VB Sportfishing Rundown Dec. 2017

by Dr. Julie Ball IGFA Representative,Virginia Beach 

Although the weather can be an aggravation this time of year, anglers are hopeful for smooth sailing into the New Year.

Rockfish are always on angler’s minds as the winter season approaches. But it’s hard to say how the rockfish bite will ultimately evolve this year as the schools of really big fish filter into the lower Chesapeake Bay. So far, the pattern is reminiscent of last winter’s trend for these hefty fish, stalling several miles short of their more accessible haunts along the Eastern Shore. For those willing to make the run to wherever the striped bass may migrate in the bay, the results can be rewarding, with many of these fish weighing in excess of 50-pounds. The best method for targeting these larger rockfish is with live eels while drifting or slow-trolling.

Tautog will continue to hit on most lower Chesapeake Bay wrecks and along the structure of the Chesapeake Bay Bridge-Tunnel through December, with the average size tog ranging around 3 to 6-pounds. Nice tautog will also begin to respond on more coastal and offshore wrecks as the waters continue to cool. Boats will also take advantage of the seabass action on these same deeper structures before the season closes at the end of the year. The current regulations allow you to keep 15 seabass per person stretching to at least 12.5-inches. Flounder, trigger fish, and chopper bluefish are also a possibility on many of these same wrecks. This is also the time of year folks are on the lookout for schools bluefin tuna, which can show up most anywhere from a few yards off of the beach, out to the Triangle Wreck area.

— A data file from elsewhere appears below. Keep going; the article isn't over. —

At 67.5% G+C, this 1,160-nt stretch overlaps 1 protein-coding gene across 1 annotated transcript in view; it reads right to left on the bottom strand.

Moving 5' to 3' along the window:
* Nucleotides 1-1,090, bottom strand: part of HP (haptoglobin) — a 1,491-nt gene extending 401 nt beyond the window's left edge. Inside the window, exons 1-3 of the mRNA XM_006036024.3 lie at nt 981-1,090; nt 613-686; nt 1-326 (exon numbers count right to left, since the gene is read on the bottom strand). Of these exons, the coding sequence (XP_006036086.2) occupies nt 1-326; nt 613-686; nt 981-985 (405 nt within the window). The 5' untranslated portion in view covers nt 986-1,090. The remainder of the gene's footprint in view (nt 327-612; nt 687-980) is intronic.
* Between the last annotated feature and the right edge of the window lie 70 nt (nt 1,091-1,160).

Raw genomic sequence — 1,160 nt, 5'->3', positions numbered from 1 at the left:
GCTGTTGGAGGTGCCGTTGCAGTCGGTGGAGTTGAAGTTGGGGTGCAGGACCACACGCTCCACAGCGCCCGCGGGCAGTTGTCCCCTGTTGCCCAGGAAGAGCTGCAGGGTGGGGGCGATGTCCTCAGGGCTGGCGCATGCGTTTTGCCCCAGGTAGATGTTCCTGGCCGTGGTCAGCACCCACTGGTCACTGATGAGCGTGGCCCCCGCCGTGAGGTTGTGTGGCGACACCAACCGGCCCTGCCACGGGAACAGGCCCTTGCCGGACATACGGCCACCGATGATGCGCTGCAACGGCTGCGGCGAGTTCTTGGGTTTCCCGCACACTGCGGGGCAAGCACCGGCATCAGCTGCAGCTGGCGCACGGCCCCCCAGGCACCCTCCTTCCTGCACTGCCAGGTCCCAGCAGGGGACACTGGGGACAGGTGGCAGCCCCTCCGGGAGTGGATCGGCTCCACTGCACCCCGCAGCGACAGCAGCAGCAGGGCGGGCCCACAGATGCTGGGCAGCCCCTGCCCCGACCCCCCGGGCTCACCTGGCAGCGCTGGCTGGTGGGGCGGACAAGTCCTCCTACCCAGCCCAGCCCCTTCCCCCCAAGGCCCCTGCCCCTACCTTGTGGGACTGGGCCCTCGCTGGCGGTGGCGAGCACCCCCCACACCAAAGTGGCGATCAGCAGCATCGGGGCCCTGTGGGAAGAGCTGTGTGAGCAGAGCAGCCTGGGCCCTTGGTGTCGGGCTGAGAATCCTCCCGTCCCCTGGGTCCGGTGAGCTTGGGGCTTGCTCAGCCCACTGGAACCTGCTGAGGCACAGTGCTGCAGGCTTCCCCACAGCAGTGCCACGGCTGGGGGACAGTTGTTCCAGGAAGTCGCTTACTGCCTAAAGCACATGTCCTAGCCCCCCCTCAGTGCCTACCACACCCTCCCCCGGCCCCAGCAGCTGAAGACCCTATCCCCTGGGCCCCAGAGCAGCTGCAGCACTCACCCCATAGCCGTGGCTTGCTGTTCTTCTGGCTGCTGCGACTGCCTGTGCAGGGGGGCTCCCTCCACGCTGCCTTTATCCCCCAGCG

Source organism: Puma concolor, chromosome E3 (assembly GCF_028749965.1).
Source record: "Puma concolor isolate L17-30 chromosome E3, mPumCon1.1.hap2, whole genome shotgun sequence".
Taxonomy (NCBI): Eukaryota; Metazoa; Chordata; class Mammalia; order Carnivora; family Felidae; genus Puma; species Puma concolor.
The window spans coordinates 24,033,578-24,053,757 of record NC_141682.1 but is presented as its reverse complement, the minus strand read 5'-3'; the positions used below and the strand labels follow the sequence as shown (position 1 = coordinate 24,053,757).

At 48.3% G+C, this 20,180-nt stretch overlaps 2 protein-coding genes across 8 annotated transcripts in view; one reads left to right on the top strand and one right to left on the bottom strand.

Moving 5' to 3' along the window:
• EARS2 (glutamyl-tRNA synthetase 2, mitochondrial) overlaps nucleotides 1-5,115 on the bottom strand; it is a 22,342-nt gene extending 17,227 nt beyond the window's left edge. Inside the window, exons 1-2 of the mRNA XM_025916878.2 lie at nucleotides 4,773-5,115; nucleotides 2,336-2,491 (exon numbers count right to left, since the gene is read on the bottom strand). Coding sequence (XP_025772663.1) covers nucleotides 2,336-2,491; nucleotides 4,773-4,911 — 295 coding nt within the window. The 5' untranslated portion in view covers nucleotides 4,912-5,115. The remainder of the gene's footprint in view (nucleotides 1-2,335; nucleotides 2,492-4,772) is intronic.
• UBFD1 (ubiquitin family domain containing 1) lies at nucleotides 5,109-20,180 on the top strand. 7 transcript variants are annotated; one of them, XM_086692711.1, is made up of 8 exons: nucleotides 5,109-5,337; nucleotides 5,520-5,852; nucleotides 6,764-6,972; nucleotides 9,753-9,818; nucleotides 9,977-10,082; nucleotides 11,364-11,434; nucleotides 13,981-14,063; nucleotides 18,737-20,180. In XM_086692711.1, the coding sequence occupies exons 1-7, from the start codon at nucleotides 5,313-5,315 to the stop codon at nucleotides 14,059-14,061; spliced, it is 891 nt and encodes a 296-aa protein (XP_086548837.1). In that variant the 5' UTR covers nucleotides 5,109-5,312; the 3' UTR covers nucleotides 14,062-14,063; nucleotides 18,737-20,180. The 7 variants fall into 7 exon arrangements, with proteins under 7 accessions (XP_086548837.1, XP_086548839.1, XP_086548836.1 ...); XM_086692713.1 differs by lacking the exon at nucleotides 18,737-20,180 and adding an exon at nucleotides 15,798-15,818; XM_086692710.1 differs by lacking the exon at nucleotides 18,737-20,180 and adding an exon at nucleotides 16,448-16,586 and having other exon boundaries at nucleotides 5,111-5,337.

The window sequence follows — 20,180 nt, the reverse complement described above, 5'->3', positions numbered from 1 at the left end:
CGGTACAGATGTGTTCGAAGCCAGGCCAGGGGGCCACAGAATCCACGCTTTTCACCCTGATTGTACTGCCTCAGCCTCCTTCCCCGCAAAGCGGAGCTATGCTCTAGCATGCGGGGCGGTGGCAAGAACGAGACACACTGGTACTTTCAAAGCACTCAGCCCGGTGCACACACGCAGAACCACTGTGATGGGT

The local speckled trout bite has been commendable this season, with the average speck size pushing to around 22-inches, with several gator-sized fish stretching from 27 to 30-inches already making a surprisingly good showing. Most any backwater protected area will offer respectable fish, with Lynnhaven, Rudee, and Little Creek Inlets leading the way. Using a slower retrieve with lures or plastics is more effective for enticing strikes in the colder water. The Elizabeth River is also producing trout, but the size and numbers are unpredictable as the fishery continues to recover. Some nice puppy drum can offer some variety from these same areas.

When anglers find a break in the weather, boats will head for the edge of the Norfolk Canyon where good hauls of big blueline tilefish and grouper are available. Chopper bluefish and jumbo seabass are also a by-catch in these same deep areas, but dog fish will soon begin to overshadow most fishing efforts for deep droppers as the water temperatures drop.

For more information, go to www.drjball.com